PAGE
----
Sports Injury

Bicycle Riding Injuries: EP’s Chiropractic Functional Team

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Bicycle riding is a form of transportation and a popular leisure and exercise activity. It helps with brain, heart, and whole body health. Whether recreational or pro cyclist, road or mountain biking, injuries are most often caused by overuse, repetitive strain, or a traumatic fall. If not treated properly by a medical professional, bicycle riding injuries can develop into long-term problems. Chiropractic care, sports massage, and decompression therapy combined with functional medicine can alleviate symptoms, rehabilitate the muscles, release compressed nerves, and restore mobility and function.

Bicycle Riding Injuries

Long-term cycling can cause muscle fatigue, leading to various injuries.

  • Overuse injuries occur when performing the same motion over and over again.
  • Musculoskeletal injuries range from sprains, torn ligaments, and tendons to fractures from crashes and falls.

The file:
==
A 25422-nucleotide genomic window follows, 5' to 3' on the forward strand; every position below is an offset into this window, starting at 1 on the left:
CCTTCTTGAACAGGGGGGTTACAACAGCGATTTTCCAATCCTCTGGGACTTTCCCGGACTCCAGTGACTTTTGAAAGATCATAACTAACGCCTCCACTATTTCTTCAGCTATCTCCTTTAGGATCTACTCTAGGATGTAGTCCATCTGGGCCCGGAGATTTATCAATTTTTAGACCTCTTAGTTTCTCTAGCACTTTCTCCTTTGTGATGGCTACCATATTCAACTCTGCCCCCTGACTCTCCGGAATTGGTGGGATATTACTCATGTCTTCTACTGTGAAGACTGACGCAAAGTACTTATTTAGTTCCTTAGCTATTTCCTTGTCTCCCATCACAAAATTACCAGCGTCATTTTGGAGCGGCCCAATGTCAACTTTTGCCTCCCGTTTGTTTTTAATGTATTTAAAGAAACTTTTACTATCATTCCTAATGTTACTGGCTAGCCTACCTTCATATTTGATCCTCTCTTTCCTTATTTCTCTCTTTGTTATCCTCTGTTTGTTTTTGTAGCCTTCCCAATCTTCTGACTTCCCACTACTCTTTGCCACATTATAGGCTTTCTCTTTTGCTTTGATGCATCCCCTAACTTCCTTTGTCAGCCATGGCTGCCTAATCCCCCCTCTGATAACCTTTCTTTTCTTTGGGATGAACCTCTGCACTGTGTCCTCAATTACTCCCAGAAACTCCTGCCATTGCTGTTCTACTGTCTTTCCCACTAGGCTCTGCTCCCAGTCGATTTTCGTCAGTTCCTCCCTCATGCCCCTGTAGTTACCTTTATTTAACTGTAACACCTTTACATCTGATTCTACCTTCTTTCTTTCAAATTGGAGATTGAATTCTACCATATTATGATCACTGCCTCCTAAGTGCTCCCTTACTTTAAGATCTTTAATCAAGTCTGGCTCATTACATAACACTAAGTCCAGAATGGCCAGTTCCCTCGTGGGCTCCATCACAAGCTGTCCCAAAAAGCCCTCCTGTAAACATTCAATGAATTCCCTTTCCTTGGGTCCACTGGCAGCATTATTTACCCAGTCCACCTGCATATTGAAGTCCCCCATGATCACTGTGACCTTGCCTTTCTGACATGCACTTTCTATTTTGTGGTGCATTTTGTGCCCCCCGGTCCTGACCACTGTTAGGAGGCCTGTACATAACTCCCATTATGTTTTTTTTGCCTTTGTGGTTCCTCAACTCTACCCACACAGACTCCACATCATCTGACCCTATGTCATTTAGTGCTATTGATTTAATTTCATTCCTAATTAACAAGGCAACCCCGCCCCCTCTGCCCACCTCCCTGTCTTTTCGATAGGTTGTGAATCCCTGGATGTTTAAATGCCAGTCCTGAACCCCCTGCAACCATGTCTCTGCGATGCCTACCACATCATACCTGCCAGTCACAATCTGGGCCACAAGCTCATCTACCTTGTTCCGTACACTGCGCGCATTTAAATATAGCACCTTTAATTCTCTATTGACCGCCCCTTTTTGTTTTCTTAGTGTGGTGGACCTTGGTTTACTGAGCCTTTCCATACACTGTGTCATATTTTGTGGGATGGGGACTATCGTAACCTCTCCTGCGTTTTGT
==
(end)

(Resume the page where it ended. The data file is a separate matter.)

Bicycle Setup

  • Not having the correct bike setup for the individual affects posture.
  • A seat that is too high causes the hips to rotate, leading to hip, back, and knee pain.
  • A seat that is too low causes over-flexion of the knees and pain.
  • Improper footwear not set in the right position can lead to pain in the calves and feet.
  • Handlebars that are too far forward can cause neck, shoulder, and back problems.

If any discomfort symptoms result from cycling, it’s recommended to get checked by a medical professional as soon as possible. After a correct diagnosis, resolving the issue/s could involve altering the bike setup to reduce the strain on certain body parts. Conversely, a condition could be developing that needs a personalized treatment program consisting of chiropractic care, physical therapy, steroid injections, or, if necessary, surgery.

Injuries

Hips

  • Tightness develops at the front of the hip/hip flexors from prolonged sitting and can lead to decreased flexibility and cause irritation of the bursa (fluid-filled sacs between the muscle and bone to reduce friction) at the front of the hip.
  • Known as Greater Trochanteric Pain Syndrome.
  • Symptoms at the front and outer side of the hip can travel down the thigh toward the knees.

Checking that the saddle height is correct can help.

Knees

The knee is the most common site for overuse injuries. Common knee overuse injuries include:

  • Patellofemoral syndrome
  • Patella and quadriceps tendinitis
  • Medial plica syndrome
  • Iliotibial band friction syndrome

The first four involve discomfort and pain around the kneecap. The last condition results in outer knee pain. Shoe insoles, wedges, and positioning can help prevent some of these injuries.

Feet

  • Foot tingling, numbness, burning sensations, or pain on the underside of the foot are common.